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Despite sanctions, UK accused of swimming in ‘dirty Russian money’

By AFP
24 February 2022   |   11:17 am
As Prime Minister Boris Johnson moves to confront Moscow over its Ukraine invasion, he stands accused of leaving the financial back door wide open by ignoring a "sewer" of Russian money coursing through Britain.

A handout photograph taken and released by the UK Parliament shows Britain’s Prime Minister Boris Johnson reacting and speaking during a Prime Minister’s Questions (PMQs) session in the House of Commons, in London, on February 23, 2022. (Photo by JESSICA TAYLOR / UK PARLIAMENT / AFP) /

As Prime Minister Boris Johnson moves to confront Moscow over its Ukraine invasion, he stands accused of leaving the financial back door wide open by ignoring a “sewer” of Russian money coursing through Britain.

Johnson on Wednesday confirmed another delay to an “economic crime” bill, which he says will eventually dismantle the “Matryoshka doll” hiding the ownership of UK companies and properties by Russian oligarchs.

“We do need to stop corrupt Russian money in London and every other financial capital,” he told parliament, insisting New York, Paris and other centres needed to be part of the sanctions effort.

“No country is doing more than the UK to tackle this issue,” the prime minister claimed.

But despite its new-found freedoms since Brexit, Britain has lagged behind the European Union in targeting named individuals in Russian President Vladimir Putin’s inner circle.

Rich Russians have long found it easy to acquire expensive properties in London, or a world-class education for their children in Britain’s private schools, or control of top Premier League football clubs.

According to multiple studies into the “Londongrad” phenomenon, they have been enabled by a service industry encompassing blue-chip bankers, accountants, lawyers, property agents and public-relations advisors.

And since Johnson entered Downing Street in 2019, his Conservative party has stepped up a drive to entice cash-rich donors, including from wealthy backers originally from Russia.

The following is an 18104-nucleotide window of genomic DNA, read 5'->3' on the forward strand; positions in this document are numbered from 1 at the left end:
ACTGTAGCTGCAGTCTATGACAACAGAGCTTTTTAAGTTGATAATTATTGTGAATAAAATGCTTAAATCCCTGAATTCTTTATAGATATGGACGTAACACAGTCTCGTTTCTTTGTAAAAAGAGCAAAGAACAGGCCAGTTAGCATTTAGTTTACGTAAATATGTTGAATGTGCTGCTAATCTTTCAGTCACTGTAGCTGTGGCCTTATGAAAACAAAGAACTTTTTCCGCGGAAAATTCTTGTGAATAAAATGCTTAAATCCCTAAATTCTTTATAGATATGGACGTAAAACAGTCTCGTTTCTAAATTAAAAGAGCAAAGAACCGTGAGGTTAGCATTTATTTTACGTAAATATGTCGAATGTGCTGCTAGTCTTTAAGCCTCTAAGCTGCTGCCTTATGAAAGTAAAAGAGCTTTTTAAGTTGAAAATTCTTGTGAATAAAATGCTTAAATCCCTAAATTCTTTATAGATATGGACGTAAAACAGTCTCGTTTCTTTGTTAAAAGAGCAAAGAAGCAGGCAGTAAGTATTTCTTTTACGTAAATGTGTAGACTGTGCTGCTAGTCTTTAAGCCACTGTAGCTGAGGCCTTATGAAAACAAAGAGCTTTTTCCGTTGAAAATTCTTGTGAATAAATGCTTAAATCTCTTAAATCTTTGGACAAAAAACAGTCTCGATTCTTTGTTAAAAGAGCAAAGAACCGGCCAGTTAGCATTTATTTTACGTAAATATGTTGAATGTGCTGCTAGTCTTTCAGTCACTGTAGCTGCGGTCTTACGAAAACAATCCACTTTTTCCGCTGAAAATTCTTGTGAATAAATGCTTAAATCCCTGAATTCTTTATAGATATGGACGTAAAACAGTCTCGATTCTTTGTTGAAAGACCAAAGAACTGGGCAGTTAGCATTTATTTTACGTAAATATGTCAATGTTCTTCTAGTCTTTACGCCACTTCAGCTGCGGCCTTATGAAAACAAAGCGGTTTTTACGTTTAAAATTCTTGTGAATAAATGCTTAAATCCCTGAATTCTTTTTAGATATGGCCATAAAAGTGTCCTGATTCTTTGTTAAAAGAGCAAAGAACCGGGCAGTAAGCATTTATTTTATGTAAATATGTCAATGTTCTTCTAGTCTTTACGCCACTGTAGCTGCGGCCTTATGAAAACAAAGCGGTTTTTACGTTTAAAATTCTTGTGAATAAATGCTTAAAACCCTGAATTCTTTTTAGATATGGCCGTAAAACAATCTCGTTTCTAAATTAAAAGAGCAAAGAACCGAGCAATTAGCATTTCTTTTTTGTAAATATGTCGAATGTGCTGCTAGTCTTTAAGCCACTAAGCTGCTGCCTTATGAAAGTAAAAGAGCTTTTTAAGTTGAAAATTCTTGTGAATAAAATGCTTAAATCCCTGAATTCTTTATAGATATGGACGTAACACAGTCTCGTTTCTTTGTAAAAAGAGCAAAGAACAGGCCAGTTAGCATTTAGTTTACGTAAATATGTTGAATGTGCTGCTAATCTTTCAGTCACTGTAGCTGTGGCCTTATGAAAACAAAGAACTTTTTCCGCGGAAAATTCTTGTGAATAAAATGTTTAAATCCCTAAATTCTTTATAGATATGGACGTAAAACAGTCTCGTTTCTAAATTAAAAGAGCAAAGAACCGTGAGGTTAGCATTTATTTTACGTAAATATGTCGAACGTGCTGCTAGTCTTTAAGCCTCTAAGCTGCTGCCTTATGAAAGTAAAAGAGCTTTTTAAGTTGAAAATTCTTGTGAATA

‘True loyalties’?
“It may be that all these people want to do is to play tennis with Boris or have dinner with him,” said Thomas Mayne, an expert on corruption in Russia and Central Asia at the Chatham House think-tank.

“But the question has to be asked as to their true loyalties, and the origins of their money,” he told AFP.

From 1994, as the Russian economy turned into a post-Soviet free-for-all and China was opening up, foreign investors were able to effectively buy UK residency via a “golden visa” programme.

The scheme only ended last week, as Putin stepped up his threats against Ukraine, long after he was accused of orchestrating a 2018 nerve-agent attack in the English city of Salisbury.

One beneficiary of the scheme was Roman Abramovich, the owner of Chelsea football club, who last year brought a libel action against British journalist Catherine Belton and the publisher of her book “Putin’s People”.

The government failed to renew Abramovich’s visa in 2018. On Wednesday, using parliamentary privilege, Liberal Democrat MP Layla Moran named him as one of 35 “key enablers” to Putin who should be sanctioned.

One Russian couple who did become UK citizens were Vladimir Chernukhin, Putin’s former deputy finance minister, and his wife Lubov Chernukhin.

She has given more than £2 million to the Conservatives since 2012 and, according to the Sunday Times, is part of an elite club of donors to enjoy preferential access to Johnson and other government ministers.

Can’t follow the money
Opposition parties smell a rat.

“Under the Tories, a sewer of dirty Russian money has been allowed to run through London for years,” Ian Blackford, Westminster leader of the Scottish National Party, told Johnson in parliament.

He said that as far back as 2017, when Johnson was foreign secretary, he had raised the issue of UK-registered limited partnerships which had been used to funnel more than $20 billion out of Russian banks.

“Plenty of these golden (visa) handshakes just so happened to find their way into the coffers of the Conservative party, £2.3 million in fact, since the prime minister took office,” Blackford added.

“How can our allies trust this prime minister to clean up dirty Russian money in the UK when he won’t even clean up his own political party?”

The Tories say they comply with legal requirements that only UK citizens or UK-based companies can donate to political parties, and that all donations are registered transparently.

But given Russian oligarchs’ penchant for shell companies, tax havens and opaque ownership structures, experts say it is hard for any party to truly know the source of such funds.

And new elections legislation being pushed by the government will make the problem of foreign influence in British politics worse, not better, according to Transparency International.

“It’s not fanciful to be concerned that money from Russia is infiltrating the UK political system,” the campaign group’s director of policy, former Liberal Democrat MP Duncan Hames, told AFP.

“But our view would be that you ought to be concerned about any individual, wherever they’re from, giving large sums of money in a manner that distorts democracy.”